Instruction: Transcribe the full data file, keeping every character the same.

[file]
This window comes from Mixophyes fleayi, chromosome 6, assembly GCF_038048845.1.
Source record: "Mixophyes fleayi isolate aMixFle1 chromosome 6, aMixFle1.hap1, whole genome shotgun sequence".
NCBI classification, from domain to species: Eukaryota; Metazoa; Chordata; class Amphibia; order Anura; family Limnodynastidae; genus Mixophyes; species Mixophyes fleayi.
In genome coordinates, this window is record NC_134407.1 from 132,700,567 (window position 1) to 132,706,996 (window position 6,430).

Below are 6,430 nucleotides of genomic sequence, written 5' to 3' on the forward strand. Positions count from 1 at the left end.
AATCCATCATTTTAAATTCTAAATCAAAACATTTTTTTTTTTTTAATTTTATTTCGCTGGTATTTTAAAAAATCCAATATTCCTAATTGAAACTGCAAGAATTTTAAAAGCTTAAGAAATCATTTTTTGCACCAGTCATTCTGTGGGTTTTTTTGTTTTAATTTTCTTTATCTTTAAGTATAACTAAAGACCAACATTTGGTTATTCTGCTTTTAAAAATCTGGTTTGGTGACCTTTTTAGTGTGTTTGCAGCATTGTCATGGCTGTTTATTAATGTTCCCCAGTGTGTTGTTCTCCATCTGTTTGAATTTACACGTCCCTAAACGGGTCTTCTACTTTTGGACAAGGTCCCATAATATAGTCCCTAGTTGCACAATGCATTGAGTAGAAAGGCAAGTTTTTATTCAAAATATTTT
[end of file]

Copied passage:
This window comes from Mixophyes fleayi, chromosome 6, assembly GCF_038048845.1.
Source record: "Mixophyes fleayi isolate aMixFle1 chromosome 6, aMixFle1.hap1, whole genome shotgun sequence".
NCBI classification, from domain to species: Eukaryota; Metazoa; Chordata; class Amphibia; order Anura; family Limnodynastidae; genus Mixophyes; species Mixophyes fleayi.
In genome coordinates, this window is record NC_134407.1 from 132,700,567 (window position 1) to 132,706,996 (window position 6,430).

Below are 6,430 nucleotides of genomic sequence, written 5' to 3' on the forward strand. Positions count from 1 at the left end.
AATCCATCATTTTAAATTCTAAATCAAAACATTTTTTTTTTTTTAATTTTATTTCGCTGGTATTTTAAAAAATCCAATATTCCTAATTGAAACTGCAAGAATTTTAAAAGCTTAAGAAATCATTTTTTGCACCAGTCATTCTGTGGGTTTTTTTGTTTTAATTTTCTTTATCTTTAAGTATAACTAAAGACCAACATTTGGTTATTCTGCTTTTAAAAATCTGGTTTGGTGACCTTTTTAGTGTGTTTGCAGCATTGTCATGGCTGTTTATTAATGTTCCCCAGTGTGTTGTTCTCCATCTGTTTGAATTTACACGTCCCTAAACGGGTCTTCTACTTTTGGACAAGGTCCCATAATATAGTCCCTAGTTGCACAATGCATTGAGTAGAAAGGCAAGTTTTTATTCAAAATATTTT